A Novel Method of Vermicompost Placement in Organic Tomato Production
Ehsan Ebrahimi1, Peter Von Fragstein und Niemsdorff2
1University of Kassel, Soil Science, Germany
The need to produce more crops for feeding a growing population world-wide raises questions of more efficient uses of agricultural inputs. In agricultural fields, composts are commonly applied to the field soil by broadcast. This method does not ensure that nutrients as part of applied compost are available to the plant roots at the right time and at the right quantity. In this field study, we compare the effect of compost placement (in two different methods) to compost broadcast on yield attributes and nutrient uptake for organic tomato field. Three methods of placement of the vermicompost (VC) were used in a two-year field trial in north east Iran: 1. VC placed in a row on the soil surface with incorporation, behind the plantation lines (R), 2. Broadcast on the field (B), and 3. in the transplant hole, under the root (U) which is our novel method for this study. As a second factor, VC was applied at three different rates of application, namely 3, 6 and 9 t ha-1 for R and B, and 2, 4 and 6 t ha-1 for U. In both years, the different rates and placement methods had no significant effect on the fresh yield of tomatoes. However, in treatments with a higher rate and using the U placement increased the dry matter yield of the plants by up to 50 % (8.4 t ha-1) in the second year. This suggests that our novel method (U) could reduce the amount of compost application without a significant change in yield production. Treatments with U placement method showed 23% higher nitrogen uptake (156 kg ha-1) compared to B method (121 kg ha-1). The U method of placement seems to be a suitable alternative to the B method for field-grown vegetables such as the tomato. Considering the high price and quality of vermicompost compared to the other types of compost, this novel method can be economically considered by farmers.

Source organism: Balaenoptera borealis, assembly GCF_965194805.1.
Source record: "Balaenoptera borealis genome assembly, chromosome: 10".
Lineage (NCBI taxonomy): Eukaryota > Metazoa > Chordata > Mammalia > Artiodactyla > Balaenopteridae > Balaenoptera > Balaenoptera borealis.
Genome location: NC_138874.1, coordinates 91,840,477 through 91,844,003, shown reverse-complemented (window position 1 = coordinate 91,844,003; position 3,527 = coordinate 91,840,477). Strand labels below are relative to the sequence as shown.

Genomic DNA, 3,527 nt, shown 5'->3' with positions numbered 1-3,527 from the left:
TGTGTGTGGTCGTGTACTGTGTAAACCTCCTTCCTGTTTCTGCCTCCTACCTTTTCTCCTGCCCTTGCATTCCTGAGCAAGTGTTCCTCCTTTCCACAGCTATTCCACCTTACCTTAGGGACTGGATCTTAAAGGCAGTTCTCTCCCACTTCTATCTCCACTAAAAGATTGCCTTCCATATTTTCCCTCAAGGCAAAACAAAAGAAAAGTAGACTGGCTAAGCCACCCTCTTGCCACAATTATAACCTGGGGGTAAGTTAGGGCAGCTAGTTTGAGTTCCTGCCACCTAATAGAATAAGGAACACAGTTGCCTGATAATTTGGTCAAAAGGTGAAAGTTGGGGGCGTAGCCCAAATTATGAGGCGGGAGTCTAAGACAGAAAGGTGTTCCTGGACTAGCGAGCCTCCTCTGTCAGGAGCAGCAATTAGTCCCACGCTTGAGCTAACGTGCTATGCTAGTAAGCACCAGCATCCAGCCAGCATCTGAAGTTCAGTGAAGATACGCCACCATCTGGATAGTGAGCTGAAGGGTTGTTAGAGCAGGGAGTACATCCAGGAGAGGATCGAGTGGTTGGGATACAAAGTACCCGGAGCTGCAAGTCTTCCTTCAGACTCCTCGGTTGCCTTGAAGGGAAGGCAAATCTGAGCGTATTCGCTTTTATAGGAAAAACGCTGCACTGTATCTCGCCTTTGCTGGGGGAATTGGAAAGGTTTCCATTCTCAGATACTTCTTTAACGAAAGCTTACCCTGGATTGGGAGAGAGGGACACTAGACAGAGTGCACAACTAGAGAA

Keywords: Fertiliser placement, nutrient uptake, organic tomato, soil conditioners, vermicompost
Contact Address: Ehsan Ebrahimi, University of Kassel, Soil Science, Nordbahnhofstr. 1a, 37213 Witzenhausen, Germany, e-mail: eh.ebrahimiuni-kassel.de